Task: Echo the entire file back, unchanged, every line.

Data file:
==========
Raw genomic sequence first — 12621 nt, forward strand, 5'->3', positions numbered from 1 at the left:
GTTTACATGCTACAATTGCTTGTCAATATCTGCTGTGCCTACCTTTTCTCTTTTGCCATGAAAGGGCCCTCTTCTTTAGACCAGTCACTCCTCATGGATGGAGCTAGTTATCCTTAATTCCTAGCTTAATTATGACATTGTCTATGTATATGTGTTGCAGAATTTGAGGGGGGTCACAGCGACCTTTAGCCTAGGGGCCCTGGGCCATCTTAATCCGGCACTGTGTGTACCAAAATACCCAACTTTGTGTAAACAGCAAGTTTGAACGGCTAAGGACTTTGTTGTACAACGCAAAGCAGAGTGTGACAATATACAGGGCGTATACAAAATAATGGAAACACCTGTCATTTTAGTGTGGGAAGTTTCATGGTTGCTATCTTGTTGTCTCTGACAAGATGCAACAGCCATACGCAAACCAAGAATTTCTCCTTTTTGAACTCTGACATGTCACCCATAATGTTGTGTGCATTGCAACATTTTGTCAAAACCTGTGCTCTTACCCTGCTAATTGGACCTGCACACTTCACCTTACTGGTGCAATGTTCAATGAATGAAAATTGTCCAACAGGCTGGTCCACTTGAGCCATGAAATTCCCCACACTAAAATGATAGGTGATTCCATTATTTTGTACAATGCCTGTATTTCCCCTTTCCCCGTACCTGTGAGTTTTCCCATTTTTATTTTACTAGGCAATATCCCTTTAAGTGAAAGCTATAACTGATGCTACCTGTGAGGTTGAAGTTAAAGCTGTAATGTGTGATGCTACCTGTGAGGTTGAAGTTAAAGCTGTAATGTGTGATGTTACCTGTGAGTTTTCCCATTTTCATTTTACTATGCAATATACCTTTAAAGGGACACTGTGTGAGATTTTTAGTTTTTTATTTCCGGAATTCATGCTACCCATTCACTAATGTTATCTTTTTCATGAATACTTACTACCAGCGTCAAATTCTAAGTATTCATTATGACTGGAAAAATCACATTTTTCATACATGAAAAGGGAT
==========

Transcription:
Raw genomic sequence first — 12621 nt, forward strand, 5'->3', positions numbered from 1 at the left:
GTTTACATGCTACAATTGCTTGTCAATATCTGCTGTGCCTACCTTTTCTCTTTTGCCATGAAAGGGCCCTCTTCTTTAGACCAGTCACTCCTCATGGATGGAGCTAGTTATCCTTAATTCCTAGCTTAATTATGACATTGTCTATGTATATGTGTTGCAGAATTTGAGGGGGGTCACAGCGACCTTTAGCCTAGGGGCCCTGGGCCATCTTAATCCGGCACTGTGTGTACCAAAATACCCAACTTTGTGTAAACAGCAAGTTTGAACGGCTAAGGACTTTGTTGTACAACGCAAAGCAGAGTGTGACAATATACAGGGCGTATACAAAATAATGGAAACACCTGTCATTTTAGTGTGGGAAGTTTCATGGTTGCTATCTTGTTGTCTCTGACAAGATGCAACAGCCATACGCAAACCAAGAATTTCTCCTTTTTGAACTCTGACATGTCACCCATAATGTTGTGTGCATTGCAACATTTTGTCAAAACCTGTGCTCTTACCCTGCTAATTGGACCTGCACACTTCACCTTACTGGTGCAATGTTCAATGAATGAAAATTGTCCAACAGGCTGGTCCACTTGAGCCATGAAATTCCCCACACTAAAATGATAGGTGATTCCATTATTTTGTACAATGCCTGTATTTCCCCTTTCCCCGTACCTGTGAGTTTTCCCATTTTTATTTTACTAGGCAATATCCCTTTAAGTGAAAGCTATAACTGATGCTACCTGTGAGGTTGAAGTTAAAGCTGTAATGTGTGATGCTACCTGTGAGGTTGAAGTTAAAGCTGTAATGTGTGATGTTACCTGTGAGTTTTCCCATTTTCATTTTACTATGCAATATACCTTTAAAGGGACACTGTGTGAGATTTTTAGTTTTTTATTTCCGGAATTCATGCTACCCATTCACTAATGTTATCTTTTTCATGAATACTTACTACCAGCGTCAAATTCTAAGTATTCATTATGACTGGAAAAATCACATTTTTCATACATGAAAAGGGAT